Models used to predict future global warming can also be used to simulate the consequences of this warming on other physical parameters of the Earth, such as ice caps, precipitation, or sea levels. In this area, a number of consequences of global warming are the subject of consensus among climatologists.
One of the consequences of global warming on which scientists agree is a rise in the level of the oceans. Two phenomena generate this elevation:
- the increase in the volume of water due to its warming (thermal expansion);
- additional water supply from melting continental glaciers and polar ice caps. This last phenomenon is spread over a long period, the melting of glaciers being measured on the scale of several decades, and that of the polar ice caps over several centuries or millennia.
As with temperatures, sea level uncertainties are related to models, on the one hand, and future greenhouse gas emissions, on the other.
The increase between 1993 and 2003 is estimated at 3.1 mm per year (plus or minus 0.7 mm). The predicted elevation of sea level in 2100 is 18 to 59 cm, according to the fourth report of the Giec. This is probably a minimalist estimate, as Giec’s predictions are based solely on future ocean warming and expected melting of mountain glaciers, excluding phenomena related to possible ice cap instability, recently highlighted.
A rising water of a few centimeters does not have a very visible impact on the rocky coast, but can have very significant effects on the sedimentary dynamics of the flat coasts: in these regions, which are in dynamic equilibrium, the rising waters reinforces the erosive capacities of the sea, and thus globally shifts the balance towards a resumption of erosion that pushes back the coasts. The rise of the mean sea level thus has much greater effects than the simple translation of the coastline to the corresponding contour lines.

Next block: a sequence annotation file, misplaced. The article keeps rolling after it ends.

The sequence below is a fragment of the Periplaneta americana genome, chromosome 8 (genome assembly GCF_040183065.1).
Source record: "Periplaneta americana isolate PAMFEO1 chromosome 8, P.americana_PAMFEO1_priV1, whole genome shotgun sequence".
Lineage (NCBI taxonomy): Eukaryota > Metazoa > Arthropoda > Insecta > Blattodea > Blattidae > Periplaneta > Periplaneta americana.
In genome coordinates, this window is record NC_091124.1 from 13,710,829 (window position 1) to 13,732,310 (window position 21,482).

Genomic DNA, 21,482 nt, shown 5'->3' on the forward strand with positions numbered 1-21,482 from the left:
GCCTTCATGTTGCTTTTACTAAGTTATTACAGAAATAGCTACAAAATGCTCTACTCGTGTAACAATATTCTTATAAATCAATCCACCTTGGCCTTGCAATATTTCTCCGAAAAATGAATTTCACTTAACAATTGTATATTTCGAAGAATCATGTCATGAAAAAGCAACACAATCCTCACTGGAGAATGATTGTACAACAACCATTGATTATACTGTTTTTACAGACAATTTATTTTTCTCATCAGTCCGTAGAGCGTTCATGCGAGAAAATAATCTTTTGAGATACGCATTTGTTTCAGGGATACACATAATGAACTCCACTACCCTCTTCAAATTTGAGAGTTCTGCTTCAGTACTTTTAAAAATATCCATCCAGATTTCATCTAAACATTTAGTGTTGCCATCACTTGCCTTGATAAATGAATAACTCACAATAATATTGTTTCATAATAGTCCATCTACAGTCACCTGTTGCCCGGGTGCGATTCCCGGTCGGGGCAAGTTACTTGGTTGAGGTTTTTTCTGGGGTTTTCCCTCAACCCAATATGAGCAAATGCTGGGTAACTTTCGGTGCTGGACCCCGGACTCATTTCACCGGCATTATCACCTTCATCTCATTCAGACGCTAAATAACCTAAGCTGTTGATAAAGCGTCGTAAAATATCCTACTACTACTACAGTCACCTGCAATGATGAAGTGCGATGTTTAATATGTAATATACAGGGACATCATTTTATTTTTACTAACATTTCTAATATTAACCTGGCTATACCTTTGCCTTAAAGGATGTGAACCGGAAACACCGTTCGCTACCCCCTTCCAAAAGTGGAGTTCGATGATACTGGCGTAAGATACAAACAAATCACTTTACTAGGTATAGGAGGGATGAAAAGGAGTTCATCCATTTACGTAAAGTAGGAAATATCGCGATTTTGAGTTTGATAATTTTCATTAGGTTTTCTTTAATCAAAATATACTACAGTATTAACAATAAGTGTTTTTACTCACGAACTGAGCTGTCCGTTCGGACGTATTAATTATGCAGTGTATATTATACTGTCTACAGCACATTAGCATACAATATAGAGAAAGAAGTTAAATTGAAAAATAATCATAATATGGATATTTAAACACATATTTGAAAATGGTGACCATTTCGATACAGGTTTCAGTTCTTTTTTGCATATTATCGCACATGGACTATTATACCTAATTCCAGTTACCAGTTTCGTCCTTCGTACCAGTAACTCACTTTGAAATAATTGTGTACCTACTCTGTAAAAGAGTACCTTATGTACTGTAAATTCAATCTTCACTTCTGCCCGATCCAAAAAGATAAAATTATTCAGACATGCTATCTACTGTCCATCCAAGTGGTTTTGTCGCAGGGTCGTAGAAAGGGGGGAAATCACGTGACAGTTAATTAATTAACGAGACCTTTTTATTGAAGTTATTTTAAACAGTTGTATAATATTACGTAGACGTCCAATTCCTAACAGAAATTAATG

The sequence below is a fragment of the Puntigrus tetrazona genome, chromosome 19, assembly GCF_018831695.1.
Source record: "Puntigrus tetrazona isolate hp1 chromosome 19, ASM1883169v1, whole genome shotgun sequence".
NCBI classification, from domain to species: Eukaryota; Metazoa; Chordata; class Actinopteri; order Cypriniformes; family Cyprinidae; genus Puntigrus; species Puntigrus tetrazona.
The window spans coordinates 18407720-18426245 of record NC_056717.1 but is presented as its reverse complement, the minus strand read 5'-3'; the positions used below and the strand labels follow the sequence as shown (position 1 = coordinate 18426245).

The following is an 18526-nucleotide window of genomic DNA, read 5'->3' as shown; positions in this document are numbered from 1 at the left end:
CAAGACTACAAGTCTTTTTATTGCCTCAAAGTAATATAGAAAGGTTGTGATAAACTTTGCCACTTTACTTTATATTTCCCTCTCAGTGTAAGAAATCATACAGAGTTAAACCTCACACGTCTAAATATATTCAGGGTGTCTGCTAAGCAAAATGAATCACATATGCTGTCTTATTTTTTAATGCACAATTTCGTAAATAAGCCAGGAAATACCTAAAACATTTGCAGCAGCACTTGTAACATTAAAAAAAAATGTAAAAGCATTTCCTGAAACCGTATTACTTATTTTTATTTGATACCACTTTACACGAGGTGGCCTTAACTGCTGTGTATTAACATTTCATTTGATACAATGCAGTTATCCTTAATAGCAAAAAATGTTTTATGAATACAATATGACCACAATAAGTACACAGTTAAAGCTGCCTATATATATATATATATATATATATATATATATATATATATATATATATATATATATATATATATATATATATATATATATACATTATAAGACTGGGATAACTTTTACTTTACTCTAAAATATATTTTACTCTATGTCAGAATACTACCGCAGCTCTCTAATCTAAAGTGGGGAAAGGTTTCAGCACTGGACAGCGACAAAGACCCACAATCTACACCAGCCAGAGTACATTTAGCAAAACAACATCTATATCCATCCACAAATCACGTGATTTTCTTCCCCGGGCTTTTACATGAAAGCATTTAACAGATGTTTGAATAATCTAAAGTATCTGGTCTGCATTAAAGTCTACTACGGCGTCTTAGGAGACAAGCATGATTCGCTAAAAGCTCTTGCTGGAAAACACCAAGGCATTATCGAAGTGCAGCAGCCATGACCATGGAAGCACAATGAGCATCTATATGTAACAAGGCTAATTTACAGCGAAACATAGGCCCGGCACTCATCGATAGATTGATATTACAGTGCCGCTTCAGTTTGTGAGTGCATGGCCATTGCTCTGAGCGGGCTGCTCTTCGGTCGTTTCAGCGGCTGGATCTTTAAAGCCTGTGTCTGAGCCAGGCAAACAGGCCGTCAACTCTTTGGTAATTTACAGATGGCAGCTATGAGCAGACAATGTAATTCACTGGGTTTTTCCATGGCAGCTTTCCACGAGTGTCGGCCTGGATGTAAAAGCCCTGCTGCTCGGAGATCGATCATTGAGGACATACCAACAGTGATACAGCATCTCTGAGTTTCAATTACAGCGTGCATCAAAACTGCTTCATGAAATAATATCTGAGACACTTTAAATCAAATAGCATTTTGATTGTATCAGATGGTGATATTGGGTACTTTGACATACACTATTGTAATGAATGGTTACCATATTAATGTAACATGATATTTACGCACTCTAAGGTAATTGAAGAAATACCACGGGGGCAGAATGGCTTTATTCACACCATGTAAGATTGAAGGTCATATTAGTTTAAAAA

Precipitation and lightning
According to the 2007 IPCC report, an increase in precipitation at high latitudes is very likely, while in subtropics a decrease is expected, continuing a trend already noted, although other experts are tempering this, estimating the data as too rare and incomplete in order to identify a current upward or downward trend. According to studies published in 2007-2008, by 2025, one third of the world’s population could be in a state of water stress; the warming would have sometimes a positive effect, sometimes a negative effect, the balance between the two depending on the counting mode adopted.
According to a study published in November 2014 in the journal Science, global warming is expected to increase by 50% the number of lightning strikes in the 21st century; the risk of lightning could increase by 12% per additional degree Celsius in the United States.
Degradation of air quality
Climate disruption could have synergistic, aggravating and delocalised effects on many air pollutants, particularly through the risk of increased water and wind erosion and through an increased risk of forest fires and a lower level of ability of environment to fix dust. Acidification of the environment may also make toxic metals and metalloids more mobile (and more bioassimilable), including in the atmospheric compartment.
The thermohaline circulation refers to the movement of cold and salty water to the ocean floor at high latitudes in the northern hemisphere. This phenomenon, along with others, is responsible for the renewal of the deep ocean waters and the relative mildness of the European climate.